Freedom of Expression

May 6, 2016

A couple of months ago I did an interview with a Japanese journalist. Throughout the interview he described the conditions of death row in Japan, at least as far as he was aware. You see, according to this journalist, everything about the death penalty and death row in Japan is opaque and obscured by the fact that their government maintains an extreme level of secrecy and disallows the media access to the condemned. All he knew were a few appalling details; death row prisoners aren’t allowed any contact with the outside world, which includes media AND communications with family and friends; “It agitates the condemned,” He said was the government’s reasoning. He also said that those set to be executed are only given one hour notice before they’re killed…. Makes the 90 days required by Texas law sound like an eternity! ;-)

When the TDCJ (Texas Department of Criminal Justice) posted its new rule prohibiting prisoners from interacting on social media in April it made me think of what the Japanese journalist told me about death row over there. First of all, the rule is worded with such ambiguity that no one seems to know what it means exactly. When I asked a high ranking administrator about it he smiled and said, “You think they worded it like that for a reason?” I don’t think he was being sarcastic really, just telling me straight up that they want it vague so they can come back later and interpret it however they want. Secondly, isn’t this a clear violation of our right to free speech? From the very moment I read the new policy I felt the TDCJ wanted to muzzle us; to keep us from writing about the conditions here and how it affects us… It’s not exactly death row in Japan here, but the new rule makes me think that’s how they’d like it to be.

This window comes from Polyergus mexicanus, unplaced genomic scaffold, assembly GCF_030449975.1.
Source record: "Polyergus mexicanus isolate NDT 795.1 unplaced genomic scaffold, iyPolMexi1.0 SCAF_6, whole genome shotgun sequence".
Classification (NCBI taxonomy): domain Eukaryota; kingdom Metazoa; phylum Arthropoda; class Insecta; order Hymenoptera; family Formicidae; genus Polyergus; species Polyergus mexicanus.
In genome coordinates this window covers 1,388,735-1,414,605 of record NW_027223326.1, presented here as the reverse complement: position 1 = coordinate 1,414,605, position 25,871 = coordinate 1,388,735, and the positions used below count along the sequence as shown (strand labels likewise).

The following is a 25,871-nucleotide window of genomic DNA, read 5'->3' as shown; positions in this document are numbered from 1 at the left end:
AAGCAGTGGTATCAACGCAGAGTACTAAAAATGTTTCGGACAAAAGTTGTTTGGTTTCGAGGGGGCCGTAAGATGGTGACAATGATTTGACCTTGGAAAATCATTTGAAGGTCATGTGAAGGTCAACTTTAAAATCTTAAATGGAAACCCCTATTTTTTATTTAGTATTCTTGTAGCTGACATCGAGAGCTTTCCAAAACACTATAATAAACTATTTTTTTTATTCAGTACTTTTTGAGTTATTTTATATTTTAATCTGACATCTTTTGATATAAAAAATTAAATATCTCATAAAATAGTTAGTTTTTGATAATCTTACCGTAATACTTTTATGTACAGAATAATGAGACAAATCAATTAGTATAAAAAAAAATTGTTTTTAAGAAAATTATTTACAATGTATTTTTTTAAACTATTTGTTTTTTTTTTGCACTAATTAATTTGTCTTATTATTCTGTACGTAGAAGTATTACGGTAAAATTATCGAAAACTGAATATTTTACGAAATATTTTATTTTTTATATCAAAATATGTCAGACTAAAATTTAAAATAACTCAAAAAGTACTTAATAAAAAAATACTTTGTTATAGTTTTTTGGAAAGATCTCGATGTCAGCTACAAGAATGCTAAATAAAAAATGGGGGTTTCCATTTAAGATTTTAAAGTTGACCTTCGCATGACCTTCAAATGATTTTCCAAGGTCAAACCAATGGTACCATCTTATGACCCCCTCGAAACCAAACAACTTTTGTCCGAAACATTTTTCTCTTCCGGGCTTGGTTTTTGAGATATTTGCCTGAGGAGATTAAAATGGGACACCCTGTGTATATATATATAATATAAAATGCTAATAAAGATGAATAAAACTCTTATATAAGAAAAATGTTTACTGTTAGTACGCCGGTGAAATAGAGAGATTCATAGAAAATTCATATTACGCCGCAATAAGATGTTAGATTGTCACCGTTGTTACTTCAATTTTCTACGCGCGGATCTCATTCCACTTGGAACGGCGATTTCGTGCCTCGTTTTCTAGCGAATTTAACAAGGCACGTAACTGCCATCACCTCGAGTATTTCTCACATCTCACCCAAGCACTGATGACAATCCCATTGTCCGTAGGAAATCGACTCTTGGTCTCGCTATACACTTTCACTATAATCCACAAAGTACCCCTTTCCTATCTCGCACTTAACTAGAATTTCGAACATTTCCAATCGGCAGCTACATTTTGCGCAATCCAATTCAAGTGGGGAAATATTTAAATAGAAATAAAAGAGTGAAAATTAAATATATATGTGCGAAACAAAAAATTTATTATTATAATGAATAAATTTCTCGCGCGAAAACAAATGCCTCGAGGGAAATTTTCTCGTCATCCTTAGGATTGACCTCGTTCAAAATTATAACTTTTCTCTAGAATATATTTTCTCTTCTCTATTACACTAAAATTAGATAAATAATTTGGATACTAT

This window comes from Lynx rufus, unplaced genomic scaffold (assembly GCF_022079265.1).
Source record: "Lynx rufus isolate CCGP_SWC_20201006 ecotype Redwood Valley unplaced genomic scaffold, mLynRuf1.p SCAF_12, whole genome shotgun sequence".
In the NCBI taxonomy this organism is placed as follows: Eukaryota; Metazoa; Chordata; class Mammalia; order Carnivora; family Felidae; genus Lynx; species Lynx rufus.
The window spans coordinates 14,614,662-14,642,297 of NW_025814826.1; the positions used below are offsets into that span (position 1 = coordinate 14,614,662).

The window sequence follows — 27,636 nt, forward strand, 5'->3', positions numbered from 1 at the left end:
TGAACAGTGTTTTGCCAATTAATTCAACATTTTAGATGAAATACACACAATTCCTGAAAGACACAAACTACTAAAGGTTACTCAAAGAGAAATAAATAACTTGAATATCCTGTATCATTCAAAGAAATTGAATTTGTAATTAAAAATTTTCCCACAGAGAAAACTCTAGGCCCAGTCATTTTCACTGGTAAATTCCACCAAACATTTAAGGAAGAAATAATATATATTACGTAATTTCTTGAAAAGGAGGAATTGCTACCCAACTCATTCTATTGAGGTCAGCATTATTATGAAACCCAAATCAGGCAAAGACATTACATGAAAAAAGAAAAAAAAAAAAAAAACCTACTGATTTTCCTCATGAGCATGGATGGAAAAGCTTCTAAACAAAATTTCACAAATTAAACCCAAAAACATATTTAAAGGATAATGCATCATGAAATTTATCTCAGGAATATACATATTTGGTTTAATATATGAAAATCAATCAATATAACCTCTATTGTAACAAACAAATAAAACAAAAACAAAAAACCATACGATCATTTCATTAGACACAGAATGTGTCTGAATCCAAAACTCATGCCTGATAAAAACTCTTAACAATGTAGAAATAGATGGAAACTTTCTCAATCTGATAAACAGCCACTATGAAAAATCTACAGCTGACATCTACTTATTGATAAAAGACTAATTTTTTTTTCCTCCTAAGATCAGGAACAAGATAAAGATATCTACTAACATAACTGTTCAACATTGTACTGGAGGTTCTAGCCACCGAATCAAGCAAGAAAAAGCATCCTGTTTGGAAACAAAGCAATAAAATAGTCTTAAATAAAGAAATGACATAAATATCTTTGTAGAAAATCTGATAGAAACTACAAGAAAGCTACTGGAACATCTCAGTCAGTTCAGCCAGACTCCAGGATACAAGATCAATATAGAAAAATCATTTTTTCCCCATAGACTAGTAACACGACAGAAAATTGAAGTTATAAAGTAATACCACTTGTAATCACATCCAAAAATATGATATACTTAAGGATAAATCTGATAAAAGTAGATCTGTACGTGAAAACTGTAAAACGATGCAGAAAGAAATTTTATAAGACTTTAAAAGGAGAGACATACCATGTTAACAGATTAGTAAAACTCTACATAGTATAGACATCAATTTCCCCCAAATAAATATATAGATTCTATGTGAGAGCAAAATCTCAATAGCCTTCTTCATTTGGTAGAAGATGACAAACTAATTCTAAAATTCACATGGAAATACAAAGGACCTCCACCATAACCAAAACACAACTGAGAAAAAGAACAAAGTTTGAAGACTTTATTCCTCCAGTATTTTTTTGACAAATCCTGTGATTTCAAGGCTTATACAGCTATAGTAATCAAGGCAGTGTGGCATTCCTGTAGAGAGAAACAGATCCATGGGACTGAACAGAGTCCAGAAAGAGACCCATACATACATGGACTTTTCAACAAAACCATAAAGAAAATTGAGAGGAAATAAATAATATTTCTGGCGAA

I’m facing my 5th execution date in four years on August 23, 2016, which also happens to be my 21st anniversary since I was first arrested at age 15. As I sit here on death watch awaiting rulings that will determine my fate a myriad of thoughts and emotions wash over me. One of my friends recently asked me, “How is it for you? Is it still the same as when you had the first execution date? How is it to face your death for the fifth time? Don’t you, somehow have a countdown system that wears out after being applied a few times?” Previously, this same friend operated a webpage on my behalf, giving me a platform to express my thoughts and emotions on such matters, not to mention a place for anyone interested to read my autobiography and legal news regarding my case. But are we now being denied such outlets? In an article I recently read, Jason Clark, spokesperson for the TDCJ, was quoted as saying, “the rule is aimed only at social media, and 3rd party-maintained prisoner blogs and websites are still allowed.” Is that true? If so, why aren’t they answering our questions directly and clarifying things?